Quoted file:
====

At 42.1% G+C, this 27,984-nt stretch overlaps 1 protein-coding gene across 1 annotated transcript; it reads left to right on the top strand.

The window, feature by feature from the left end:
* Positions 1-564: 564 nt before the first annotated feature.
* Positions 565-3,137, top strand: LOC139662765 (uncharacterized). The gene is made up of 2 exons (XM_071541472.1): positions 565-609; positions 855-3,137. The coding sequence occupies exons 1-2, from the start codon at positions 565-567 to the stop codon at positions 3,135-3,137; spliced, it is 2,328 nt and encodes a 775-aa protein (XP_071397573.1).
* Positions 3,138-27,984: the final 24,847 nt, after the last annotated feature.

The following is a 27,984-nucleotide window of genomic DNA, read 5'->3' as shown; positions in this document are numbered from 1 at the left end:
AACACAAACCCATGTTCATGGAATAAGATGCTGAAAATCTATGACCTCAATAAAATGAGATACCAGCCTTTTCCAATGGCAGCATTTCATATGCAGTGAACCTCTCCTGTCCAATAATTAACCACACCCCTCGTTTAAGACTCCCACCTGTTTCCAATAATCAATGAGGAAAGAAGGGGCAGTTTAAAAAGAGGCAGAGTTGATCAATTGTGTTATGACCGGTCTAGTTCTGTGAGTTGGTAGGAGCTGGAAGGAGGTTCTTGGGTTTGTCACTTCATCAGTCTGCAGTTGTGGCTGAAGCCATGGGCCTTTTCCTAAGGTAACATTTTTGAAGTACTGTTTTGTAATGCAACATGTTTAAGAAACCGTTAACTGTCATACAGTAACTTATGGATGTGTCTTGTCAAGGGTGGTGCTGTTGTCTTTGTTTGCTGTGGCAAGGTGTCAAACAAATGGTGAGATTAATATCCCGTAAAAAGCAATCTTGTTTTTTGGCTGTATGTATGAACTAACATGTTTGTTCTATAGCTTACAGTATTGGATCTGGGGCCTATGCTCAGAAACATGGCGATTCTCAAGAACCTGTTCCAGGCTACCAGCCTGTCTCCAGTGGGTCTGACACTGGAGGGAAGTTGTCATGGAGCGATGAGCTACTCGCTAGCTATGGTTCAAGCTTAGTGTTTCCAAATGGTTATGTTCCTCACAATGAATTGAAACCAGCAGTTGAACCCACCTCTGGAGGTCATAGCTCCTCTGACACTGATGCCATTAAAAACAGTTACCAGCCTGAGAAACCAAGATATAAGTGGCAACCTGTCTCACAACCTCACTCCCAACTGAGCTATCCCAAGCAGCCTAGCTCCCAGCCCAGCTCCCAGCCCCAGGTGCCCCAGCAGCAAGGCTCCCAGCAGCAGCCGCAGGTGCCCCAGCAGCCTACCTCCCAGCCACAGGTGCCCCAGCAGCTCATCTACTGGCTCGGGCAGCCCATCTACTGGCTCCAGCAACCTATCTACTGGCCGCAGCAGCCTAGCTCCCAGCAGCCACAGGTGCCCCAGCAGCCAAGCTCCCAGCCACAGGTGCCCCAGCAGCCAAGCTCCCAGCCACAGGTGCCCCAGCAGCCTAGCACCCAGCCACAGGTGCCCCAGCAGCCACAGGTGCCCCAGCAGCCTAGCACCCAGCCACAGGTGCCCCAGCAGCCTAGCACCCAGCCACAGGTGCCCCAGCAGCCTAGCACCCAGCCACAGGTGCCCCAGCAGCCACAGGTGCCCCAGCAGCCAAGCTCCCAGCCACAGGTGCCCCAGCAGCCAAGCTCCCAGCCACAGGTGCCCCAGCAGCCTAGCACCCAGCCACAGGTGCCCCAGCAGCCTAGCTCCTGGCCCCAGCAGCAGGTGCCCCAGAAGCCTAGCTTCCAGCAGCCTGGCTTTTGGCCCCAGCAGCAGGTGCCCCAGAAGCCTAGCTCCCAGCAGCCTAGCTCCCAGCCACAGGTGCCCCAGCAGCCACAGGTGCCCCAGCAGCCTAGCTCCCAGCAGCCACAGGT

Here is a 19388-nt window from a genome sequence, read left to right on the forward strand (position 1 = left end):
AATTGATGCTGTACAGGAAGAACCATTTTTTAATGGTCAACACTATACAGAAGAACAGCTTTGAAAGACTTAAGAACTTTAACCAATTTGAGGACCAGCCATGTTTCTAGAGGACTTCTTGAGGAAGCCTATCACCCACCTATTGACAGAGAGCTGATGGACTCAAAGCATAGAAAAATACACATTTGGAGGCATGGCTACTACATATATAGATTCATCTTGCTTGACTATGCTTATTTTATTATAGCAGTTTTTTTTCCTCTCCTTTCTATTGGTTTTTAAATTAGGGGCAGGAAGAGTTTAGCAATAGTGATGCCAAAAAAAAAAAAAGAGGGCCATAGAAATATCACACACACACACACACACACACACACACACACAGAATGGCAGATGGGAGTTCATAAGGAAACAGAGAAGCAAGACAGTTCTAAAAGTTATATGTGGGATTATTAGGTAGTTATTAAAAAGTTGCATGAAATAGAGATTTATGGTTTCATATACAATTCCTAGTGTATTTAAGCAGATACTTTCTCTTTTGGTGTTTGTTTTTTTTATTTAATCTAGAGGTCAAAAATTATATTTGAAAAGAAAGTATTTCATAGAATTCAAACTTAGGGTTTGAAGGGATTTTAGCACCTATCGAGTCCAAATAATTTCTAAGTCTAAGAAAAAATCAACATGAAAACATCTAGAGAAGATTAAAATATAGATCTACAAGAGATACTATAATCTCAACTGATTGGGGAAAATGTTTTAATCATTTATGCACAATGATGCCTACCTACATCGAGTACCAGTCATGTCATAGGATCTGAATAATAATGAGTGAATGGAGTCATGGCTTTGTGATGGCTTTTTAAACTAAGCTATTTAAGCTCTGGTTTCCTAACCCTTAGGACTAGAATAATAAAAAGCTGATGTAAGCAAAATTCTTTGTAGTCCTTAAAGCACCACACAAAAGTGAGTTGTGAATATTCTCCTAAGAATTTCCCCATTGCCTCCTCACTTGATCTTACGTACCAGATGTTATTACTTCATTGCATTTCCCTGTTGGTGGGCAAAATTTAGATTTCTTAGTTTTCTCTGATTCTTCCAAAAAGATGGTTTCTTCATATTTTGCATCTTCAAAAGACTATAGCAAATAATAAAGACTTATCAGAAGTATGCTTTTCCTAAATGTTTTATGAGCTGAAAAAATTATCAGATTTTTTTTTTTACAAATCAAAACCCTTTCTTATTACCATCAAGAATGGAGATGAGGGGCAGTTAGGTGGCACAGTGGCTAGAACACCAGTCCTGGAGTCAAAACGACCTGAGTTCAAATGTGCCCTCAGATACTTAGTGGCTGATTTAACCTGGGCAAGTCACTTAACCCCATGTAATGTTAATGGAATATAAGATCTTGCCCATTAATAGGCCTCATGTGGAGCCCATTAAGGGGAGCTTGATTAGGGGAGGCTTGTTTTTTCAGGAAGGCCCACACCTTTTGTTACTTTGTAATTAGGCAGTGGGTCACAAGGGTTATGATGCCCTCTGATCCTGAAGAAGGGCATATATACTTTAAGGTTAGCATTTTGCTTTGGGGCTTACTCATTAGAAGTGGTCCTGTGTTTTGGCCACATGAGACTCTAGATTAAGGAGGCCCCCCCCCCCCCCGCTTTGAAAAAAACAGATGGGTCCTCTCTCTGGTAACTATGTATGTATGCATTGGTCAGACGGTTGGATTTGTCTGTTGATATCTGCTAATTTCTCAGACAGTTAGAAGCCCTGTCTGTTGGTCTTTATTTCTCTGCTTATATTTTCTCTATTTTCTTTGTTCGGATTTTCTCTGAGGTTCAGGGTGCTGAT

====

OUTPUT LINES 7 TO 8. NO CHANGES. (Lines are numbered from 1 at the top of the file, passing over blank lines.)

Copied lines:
AACACAAACCCATGTTCATGGAATAAGATGCTGAAAATCTATGACCTCAATAAAATGAGATACCAGCCTTTTCCAATGGCAGCATTTCATATGCAGTGAACCTCTCCTGTCCAATAATTAACCACACCCCTCGTTTAAGACTCCCACCTGTTTCCAATAATCAATGAGGAAAGAAGGGGCAGTTTAAAAAGAGGCAGAGTTGATCAATTGTGTTATGACCGGTCTAGTTCTGTGAGTTGGTAGGAGCTGGAAGGAGGTTCTTGGGTTTGTCACTTCATCAGTCTGCAGTTGTGGCTGAAGCCATGGGCCTTTTCCTAAGGTAACATTTTTGAAGTACTGTTTTGTAATGCAACATGTTTAAGAAACCGTTAACTGTCATACAGTAACTTATGGATGTGTCTTGTCAAGGGTGGTGCTGTTGTCTTTGTTTGCTGTGGCAAGGTGTCAAACAAATGGTGAGATTAATATCCCGTAAAAAGCAATCTTGTTTTTTGGCTGTATGTATGAACTAACATGTTTGTTCTATAGCTTACAGTATTGGATCTGGGGCCTATGCTCAGAAACATGGCGATTCTCAAGAACCTGTTCCAGGCTACCAGCCTGTCTCCAGTGGGTCTGACACTGGAGGGAAGTTGTCATGGAGCGATGAGCTACTCGCTAGCTATGGTTCAAGCTTAGTGTTTCCAAATGGTTATGTTCCTCACAATGAATTGAAACCAGCAGTTGAACCCACCTCTGGAGGTCATAGCTCCTCTGACACTGATGCCATTAAAAACAGTTACCAGCCTGAGAAACCAAGATATAAGTGGCAACCTGTCTCACAACCTCACTCCCAACTGAGCTATCCCAAGCAGCCTAGCTCCCAGCCCAGCTCCCAGCCCCAGGTGCCCCAGCAGCAAGGCTCCCAGCAGCAGCCGCAGGTGCCCCAGCAGCCTACCTCCCAGCCACAGGTGCCCCAGCAGCTCATCTACTGGCTCGGGCAGCCCATCTACTGGCTCCAGCAACCTATCTACTGGCCGCAGCAGCCTAGCTCCCAGCAGCCACAGGTGCCCCAGCAGCCAAGCTCCCAGCCACAGGTGCCCCAGCAGCCAAGCTCCCAGCCACAGGTGCCCCAGCAGCCTAGCACCCAGCCACAGGTGCCCCAGCAGCCACAGGTGCCCCAGCAGCCTAGCACCCAGCCACAGGTGCCCCAGCAGCCTAGCACCCAGCCACAGGTGCCCCAGCAGCCTAGCACCCAGCCACAGGTGCCCCAGCAGCCACAGGTGCCCCAGCAGCCAAGCTCCCAGCCACAGGTGCCCCAGCAGCCAAGCTCCCAGCCACAGGTGCCCCAGCAGCCTAGCACCCAGCCACAGGTGCCCCAGCAGCCTAGCTCCTGGCCCCAGCAGCAGGTGCCCCAGAAGCCTAGCTTCCAGCAGCCTGGCTTTTGGCCCCAGCAGCAGGTGCCCCAGAAGCCTAGCTCCCAGCAGCCTAGCTCCCAGCCACAGGTGCCCCAGCAGCCACAGGTGCCCCAGCAGCCTAGCTCCCAGCAGCCACAGGT

Here is a 19388-nt window from a genome sequence, read left to right on the forward strand (position 1 = left end):